One of the most daunting challenges for a health-care professional or parent is to tell a child that they have a life-threatening condition. Sadly, this scenario is not uncommon, with millions of children globally living with life-threatening conditions; an estimated 1·8 million children are infected with HIV and more than 300 000 children develop cancer each year. Significant illness in a parent can also have a profound impact on children; in the UK, nearly 2 million parents have cancer and in Sub-Saharan Africa nearly 1 in every 25 adults are living with HIV, which is a life-threatening condition due to the challenge of access to life-sustaining treatment. Parents are faced with the dual challenge of coping with the diagnosis while trying to maintain a parenting role within the family. 

Parents would do almost anything to shield their child from distress, yet sometimes this can’t be avoided. Talking to children about their own diagnosis or that of their parent matter enormously. There is evidence from the earliest ages children are aware that something is seriously wrong and want honest information; when children are not told, they often ‘fill in the blanks’ by themselves to try and make sense of what they are seeing. The global evidence showing that talking sensitively with children about illness has substantial benefits for family relationships and wellbeing. However, medical appointments are frequently focused on the physical treatment and often overlook the emotional needs of children or provide support for parents on how to talk to their children about the diagnosis at a level appropriate for the child’s understanding. Understandably, parents are often uncertain about how, when, and what to tell their children about the condition, and are fearful of the effect on their family.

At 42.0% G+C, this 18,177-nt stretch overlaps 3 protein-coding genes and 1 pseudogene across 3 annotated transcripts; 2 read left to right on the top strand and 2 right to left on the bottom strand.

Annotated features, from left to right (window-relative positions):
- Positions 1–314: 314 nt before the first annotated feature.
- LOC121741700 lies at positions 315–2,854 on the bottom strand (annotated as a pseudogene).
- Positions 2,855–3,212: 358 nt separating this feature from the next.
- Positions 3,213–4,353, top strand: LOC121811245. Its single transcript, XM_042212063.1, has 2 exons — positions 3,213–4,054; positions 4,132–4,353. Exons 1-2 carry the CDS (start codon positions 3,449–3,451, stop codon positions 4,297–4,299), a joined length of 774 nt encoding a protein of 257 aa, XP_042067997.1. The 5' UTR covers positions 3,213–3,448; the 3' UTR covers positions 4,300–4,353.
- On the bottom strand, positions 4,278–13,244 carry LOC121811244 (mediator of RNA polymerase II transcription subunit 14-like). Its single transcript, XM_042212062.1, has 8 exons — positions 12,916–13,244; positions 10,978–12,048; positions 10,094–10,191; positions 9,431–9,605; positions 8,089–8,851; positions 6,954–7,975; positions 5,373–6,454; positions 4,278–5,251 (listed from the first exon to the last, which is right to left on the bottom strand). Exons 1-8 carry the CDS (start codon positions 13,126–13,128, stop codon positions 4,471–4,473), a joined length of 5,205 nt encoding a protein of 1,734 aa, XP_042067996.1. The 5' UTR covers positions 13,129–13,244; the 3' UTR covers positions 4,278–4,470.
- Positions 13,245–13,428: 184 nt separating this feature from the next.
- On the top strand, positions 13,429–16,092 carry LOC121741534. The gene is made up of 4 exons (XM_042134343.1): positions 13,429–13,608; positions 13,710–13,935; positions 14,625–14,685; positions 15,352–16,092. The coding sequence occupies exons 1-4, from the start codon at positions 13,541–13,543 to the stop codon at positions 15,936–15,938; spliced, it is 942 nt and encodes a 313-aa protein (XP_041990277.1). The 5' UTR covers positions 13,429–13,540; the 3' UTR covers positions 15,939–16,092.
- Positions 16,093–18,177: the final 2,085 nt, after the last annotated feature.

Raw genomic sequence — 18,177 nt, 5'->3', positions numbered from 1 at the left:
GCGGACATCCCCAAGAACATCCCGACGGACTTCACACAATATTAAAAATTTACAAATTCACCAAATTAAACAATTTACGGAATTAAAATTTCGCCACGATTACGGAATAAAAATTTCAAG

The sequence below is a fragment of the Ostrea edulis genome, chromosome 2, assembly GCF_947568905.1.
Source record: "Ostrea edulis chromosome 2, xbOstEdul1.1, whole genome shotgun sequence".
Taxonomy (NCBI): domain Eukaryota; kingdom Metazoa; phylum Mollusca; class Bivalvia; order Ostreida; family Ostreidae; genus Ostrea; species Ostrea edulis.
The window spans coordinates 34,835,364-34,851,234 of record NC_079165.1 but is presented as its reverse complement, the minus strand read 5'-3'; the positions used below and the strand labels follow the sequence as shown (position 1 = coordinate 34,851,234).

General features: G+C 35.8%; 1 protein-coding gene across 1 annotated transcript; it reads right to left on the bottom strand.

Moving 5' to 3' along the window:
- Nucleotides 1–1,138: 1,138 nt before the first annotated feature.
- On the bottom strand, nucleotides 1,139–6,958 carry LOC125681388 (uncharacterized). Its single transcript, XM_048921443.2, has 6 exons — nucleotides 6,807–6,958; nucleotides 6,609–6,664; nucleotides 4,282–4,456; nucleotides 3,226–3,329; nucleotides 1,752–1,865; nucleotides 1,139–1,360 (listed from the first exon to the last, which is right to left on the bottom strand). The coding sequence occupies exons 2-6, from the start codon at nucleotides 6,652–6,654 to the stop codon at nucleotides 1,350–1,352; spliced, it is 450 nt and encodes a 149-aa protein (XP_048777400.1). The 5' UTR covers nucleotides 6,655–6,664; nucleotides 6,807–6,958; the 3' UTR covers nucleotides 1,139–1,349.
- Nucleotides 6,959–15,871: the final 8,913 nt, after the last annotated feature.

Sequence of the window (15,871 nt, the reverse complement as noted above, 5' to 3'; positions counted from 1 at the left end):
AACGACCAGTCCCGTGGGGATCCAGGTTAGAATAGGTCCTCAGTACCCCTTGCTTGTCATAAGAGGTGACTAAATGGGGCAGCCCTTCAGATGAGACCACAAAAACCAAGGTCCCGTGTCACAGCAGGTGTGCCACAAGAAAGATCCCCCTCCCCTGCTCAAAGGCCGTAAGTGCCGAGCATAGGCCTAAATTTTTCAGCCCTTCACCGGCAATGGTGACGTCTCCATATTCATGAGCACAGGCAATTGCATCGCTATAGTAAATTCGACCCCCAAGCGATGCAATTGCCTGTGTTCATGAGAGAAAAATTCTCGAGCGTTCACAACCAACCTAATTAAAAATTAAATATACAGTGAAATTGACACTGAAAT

Professor Alan Stein and his team at the Department of Psychiatry were commissioned by the Lancet to review the global evidence about communicating with children about life-threatening conditions. As part of this process they convened an international group of experts to develop guidelines to assist health care professionals with different experience and training in both high, and low and middle income countries, to initiate these critical conversations and provide effective communication with parents and children. This will enable children to understand what is happening, improve their cooperation with medical procedures and feel they are not facing this worrying change within their family alone. Their work was published as a series in the Lancet in March last year.

The future: what is needed now

Alan and his team believe the best way to make seemingly impossible conversations possible is to develop a comprehensive, freely available, online platform of videos and guidance. These resources would be for healthcare workers and families to help facilitate crucial conversations about a diagnosis and thereby enable families to support each other through difficult times. The team are also passionate about extending this work to consider the particular needs of children who have a parent with a mental health condition such as depression.

Alan Stein is Professor of Child & Adolescent Psychiatry at the University of Oxford and Honorary Professor in the School of Public Health at the University of Witwatersrand. South Africa. He is also a Fellow at Linacre College. He previously held joint Senior Research Fellowships at the University of Oxford and the University of Cambridge and was Professor of Child & Adolescent Mental Health at the Royal Free and University College Medical School and Tavistock Centre. 

His main area of research concerns the development of children and adolescents in the face of adversity. His group is interested in a range of adversities which might potentially affect children’s development including, parental physical illness (HIV and cancer), parental psychological disorders as well as poverty and malnutrition. A key aspect of this work is to elucidate the mechanisms underlying child and adolescent development and to identify risk and protective processes. Ultimately the priority is to develop interventions, especially in resource-limited settings. More recently this has involved the use of digital technology. 

He has led three Lancet series on; Perinatal Mental Health, The Mental Health of Refugee and Internally Displaced Children; and The Communication of Life-Threatening Conditions to Children. 

Full Lancet article can be read here